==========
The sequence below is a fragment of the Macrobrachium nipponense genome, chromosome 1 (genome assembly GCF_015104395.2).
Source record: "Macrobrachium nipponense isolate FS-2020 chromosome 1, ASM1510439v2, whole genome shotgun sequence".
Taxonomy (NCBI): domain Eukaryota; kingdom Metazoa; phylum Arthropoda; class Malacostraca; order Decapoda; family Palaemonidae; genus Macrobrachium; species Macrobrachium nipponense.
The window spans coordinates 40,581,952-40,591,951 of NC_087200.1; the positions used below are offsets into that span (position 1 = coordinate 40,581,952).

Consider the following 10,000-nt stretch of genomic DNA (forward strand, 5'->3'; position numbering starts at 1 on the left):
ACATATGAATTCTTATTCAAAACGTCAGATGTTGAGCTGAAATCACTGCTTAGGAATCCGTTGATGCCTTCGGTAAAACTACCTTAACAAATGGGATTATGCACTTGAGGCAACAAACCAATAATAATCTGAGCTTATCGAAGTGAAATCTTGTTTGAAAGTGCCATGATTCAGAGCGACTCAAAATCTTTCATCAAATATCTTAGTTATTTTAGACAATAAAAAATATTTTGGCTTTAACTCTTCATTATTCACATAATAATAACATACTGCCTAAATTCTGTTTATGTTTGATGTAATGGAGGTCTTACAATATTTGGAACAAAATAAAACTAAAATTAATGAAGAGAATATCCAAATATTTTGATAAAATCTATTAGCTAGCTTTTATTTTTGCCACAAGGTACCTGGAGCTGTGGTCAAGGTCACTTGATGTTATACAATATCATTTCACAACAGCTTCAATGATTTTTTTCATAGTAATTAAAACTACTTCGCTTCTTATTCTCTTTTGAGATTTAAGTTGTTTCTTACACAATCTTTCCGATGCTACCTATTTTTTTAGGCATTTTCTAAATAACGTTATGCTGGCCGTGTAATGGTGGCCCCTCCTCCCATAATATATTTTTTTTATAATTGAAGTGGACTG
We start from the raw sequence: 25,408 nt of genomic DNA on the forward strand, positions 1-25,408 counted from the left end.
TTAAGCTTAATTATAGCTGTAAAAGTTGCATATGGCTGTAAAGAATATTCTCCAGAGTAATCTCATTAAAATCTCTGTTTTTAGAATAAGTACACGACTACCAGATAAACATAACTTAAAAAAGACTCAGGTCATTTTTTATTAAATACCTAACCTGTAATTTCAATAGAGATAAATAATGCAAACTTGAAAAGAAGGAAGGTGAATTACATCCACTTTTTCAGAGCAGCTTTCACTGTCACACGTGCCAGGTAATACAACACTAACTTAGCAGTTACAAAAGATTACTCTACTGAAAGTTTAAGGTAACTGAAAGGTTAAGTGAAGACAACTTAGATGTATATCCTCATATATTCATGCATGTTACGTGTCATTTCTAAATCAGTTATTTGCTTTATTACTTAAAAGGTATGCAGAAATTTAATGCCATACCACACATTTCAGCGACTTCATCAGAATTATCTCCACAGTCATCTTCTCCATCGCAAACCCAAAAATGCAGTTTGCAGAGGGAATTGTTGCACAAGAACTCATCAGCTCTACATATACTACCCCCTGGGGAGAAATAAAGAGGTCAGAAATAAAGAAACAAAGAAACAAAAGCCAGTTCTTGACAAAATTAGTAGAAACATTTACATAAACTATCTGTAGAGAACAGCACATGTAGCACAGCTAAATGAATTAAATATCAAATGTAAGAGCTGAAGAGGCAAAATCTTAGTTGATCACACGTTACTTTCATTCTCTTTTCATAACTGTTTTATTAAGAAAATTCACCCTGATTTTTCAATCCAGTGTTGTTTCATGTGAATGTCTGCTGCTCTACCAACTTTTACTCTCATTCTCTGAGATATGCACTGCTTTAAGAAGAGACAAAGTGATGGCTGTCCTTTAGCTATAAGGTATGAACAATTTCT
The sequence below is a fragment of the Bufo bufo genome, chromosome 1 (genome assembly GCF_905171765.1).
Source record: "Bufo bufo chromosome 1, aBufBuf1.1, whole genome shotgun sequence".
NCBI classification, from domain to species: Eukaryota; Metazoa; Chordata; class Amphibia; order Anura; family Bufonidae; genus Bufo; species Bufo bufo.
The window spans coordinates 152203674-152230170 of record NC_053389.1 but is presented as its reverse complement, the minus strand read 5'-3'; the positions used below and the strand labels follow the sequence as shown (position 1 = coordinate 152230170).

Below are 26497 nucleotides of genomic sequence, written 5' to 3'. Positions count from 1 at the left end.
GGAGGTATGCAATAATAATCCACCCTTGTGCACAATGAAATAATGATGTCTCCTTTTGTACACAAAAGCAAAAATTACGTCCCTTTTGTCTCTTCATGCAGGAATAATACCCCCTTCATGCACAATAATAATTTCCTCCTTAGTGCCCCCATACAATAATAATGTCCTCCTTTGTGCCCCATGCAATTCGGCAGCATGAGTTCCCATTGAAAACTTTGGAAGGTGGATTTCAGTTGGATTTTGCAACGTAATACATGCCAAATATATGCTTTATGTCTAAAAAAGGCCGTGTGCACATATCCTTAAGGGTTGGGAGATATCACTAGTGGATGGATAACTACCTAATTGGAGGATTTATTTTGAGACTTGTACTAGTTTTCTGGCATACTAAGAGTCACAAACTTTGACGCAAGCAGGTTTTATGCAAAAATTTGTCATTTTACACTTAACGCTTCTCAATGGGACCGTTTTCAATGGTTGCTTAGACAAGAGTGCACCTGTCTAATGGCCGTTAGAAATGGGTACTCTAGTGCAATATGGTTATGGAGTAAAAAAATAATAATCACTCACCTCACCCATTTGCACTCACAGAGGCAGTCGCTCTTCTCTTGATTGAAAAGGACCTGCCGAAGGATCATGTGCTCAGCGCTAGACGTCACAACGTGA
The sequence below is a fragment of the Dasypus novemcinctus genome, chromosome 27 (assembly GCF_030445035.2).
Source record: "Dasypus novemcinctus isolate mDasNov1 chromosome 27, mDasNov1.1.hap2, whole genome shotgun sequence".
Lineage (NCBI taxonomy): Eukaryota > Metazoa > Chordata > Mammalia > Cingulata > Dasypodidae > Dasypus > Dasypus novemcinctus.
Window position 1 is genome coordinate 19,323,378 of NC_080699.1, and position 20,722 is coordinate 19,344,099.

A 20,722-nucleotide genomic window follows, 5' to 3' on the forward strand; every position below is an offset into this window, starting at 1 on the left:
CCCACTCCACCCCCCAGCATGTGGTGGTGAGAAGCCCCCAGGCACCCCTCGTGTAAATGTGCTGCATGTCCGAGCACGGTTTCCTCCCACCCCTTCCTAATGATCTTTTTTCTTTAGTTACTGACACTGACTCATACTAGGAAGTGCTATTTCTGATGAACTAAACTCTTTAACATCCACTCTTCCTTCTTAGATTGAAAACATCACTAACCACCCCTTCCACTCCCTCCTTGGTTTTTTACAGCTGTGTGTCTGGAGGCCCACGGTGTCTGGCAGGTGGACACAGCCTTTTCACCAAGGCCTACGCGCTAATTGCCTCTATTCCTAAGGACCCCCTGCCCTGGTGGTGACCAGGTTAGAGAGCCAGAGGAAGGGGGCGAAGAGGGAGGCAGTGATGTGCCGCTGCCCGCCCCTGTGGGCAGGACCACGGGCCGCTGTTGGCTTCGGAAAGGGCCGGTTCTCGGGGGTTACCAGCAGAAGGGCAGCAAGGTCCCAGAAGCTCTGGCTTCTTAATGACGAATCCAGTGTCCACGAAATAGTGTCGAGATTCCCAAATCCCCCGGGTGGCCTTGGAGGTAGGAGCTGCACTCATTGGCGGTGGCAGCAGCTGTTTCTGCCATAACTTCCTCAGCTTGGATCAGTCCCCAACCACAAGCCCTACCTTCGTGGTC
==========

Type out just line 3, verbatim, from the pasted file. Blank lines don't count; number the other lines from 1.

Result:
Taxonomy (NCBI): domain Eukaryota; kingdom Metazoa; phylum Arthropoda; class Malacostraca; order Decapoda; family Palaemonidae; genus Macrobrachium; species Macrobrachium nipponense.